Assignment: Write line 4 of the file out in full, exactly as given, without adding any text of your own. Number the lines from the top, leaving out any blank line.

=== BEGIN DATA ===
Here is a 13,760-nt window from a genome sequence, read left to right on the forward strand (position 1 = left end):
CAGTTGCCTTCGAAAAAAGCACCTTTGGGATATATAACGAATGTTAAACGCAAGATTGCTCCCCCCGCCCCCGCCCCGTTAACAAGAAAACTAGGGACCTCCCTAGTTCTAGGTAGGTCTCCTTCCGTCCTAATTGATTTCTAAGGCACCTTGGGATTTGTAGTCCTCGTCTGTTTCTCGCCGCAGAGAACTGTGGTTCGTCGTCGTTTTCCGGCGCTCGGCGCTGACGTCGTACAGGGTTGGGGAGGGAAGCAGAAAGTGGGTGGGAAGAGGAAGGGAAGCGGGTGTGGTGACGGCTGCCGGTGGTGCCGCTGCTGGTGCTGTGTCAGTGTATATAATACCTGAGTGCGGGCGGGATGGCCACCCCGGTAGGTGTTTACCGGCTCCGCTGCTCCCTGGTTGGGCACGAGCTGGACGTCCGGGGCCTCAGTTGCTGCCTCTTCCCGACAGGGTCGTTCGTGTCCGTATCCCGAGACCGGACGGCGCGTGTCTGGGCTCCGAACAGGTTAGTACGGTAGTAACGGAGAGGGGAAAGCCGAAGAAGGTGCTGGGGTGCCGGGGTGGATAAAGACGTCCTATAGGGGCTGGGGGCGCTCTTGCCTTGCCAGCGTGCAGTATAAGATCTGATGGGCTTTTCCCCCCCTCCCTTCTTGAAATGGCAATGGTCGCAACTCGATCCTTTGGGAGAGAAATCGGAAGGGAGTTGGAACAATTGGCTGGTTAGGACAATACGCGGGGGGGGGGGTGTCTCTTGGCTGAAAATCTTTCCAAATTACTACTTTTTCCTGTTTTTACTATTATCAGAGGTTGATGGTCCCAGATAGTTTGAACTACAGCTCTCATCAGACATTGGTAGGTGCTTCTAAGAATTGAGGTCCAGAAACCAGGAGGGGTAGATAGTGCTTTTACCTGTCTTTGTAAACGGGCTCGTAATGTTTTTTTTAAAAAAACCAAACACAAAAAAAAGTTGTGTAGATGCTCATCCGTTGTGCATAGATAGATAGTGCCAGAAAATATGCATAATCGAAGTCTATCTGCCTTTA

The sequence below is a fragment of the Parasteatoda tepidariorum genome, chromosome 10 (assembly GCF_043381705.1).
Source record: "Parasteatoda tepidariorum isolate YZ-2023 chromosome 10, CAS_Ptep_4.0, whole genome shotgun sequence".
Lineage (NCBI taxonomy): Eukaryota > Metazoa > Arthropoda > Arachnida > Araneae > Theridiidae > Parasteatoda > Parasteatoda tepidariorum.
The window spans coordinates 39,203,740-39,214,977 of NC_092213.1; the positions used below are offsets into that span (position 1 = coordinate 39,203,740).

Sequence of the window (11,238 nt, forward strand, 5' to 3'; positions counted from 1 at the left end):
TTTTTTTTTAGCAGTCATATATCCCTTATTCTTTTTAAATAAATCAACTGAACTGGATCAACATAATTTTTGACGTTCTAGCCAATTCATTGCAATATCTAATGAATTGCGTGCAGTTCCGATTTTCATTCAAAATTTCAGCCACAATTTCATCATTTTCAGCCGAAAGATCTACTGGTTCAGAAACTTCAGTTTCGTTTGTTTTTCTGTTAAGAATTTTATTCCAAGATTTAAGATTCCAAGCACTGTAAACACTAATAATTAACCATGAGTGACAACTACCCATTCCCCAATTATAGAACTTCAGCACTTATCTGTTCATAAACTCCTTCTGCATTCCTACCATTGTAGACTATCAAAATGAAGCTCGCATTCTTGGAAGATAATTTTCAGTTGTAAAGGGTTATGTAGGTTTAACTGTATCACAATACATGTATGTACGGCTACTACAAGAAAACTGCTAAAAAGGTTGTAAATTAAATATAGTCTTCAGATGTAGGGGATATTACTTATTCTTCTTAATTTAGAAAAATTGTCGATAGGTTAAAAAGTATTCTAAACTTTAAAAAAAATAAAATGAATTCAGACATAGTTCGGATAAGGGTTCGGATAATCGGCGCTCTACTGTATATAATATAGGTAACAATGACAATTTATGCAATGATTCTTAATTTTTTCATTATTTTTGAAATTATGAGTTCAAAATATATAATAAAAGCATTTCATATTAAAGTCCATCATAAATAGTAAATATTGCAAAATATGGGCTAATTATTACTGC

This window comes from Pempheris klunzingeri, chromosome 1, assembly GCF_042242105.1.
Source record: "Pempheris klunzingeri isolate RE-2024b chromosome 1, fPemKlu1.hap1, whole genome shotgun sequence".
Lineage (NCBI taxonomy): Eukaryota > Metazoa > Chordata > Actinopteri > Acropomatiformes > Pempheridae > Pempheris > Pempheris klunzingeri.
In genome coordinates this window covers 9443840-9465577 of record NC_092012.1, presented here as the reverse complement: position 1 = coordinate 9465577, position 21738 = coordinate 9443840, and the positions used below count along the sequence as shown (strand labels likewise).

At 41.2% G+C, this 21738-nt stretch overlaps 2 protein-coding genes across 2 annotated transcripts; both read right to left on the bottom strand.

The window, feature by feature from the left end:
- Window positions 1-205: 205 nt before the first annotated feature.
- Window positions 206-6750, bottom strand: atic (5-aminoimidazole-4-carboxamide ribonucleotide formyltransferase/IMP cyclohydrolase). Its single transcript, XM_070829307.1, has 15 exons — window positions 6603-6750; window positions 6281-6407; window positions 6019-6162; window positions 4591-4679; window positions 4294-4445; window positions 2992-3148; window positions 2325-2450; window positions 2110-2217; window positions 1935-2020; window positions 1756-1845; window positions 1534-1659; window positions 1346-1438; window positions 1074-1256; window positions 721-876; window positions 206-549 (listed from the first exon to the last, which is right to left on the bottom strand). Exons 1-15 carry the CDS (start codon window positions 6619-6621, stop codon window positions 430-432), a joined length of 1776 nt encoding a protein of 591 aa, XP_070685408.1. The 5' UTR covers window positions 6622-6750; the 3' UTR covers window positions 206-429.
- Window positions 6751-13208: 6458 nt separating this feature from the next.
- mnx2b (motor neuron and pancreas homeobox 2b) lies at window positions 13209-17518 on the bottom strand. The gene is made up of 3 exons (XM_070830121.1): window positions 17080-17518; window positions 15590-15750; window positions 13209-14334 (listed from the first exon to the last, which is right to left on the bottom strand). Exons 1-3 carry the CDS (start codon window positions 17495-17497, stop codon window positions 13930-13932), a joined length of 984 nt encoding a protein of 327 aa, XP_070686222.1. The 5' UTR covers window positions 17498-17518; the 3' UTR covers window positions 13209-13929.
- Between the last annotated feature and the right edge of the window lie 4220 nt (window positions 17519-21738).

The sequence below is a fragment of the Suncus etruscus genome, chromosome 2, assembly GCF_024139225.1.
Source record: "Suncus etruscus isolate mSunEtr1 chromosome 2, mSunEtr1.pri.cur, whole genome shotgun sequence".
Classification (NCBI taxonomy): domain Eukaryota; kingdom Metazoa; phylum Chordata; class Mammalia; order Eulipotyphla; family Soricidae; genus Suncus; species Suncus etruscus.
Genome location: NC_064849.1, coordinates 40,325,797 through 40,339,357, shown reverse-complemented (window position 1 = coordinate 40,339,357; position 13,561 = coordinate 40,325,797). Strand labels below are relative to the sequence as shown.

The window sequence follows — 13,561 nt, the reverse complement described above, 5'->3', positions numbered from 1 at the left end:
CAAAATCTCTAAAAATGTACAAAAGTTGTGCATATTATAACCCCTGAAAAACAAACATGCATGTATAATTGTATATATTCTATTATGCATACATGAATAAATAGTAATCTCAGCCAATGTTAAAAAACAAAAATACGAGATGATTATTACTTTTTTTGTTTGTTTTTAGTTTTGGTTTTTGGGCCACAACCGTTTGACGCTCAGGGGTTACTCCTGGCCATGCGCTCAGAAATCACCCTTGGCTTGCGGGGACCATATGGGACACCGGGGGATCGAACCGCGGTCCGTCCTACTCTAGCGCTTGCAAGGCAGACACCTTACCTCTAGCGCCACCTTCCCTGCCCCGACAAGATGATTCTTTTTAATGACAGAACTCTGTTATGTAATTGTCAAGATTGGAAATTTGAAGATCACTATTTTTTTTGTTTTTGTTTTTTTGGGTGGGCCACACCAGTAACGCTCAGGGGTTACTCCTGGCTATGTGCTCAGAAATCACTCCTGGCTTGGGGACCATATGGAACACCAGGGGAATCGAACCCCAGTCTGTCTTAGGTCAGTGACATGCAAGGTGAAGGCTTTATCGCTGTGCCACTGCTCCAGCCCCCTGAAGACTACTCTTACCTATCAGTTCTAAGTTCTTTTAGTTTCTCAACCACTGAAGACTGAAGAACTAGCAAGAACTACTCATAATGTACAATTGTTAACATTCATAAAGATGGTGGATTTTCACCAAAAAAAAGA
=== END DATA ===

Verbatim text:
Source record: "Parasteatoda tepidariorum isolate YZ-2023 chromosome 10, CAS_Ptep_4.0, whole genome shotgun sequence".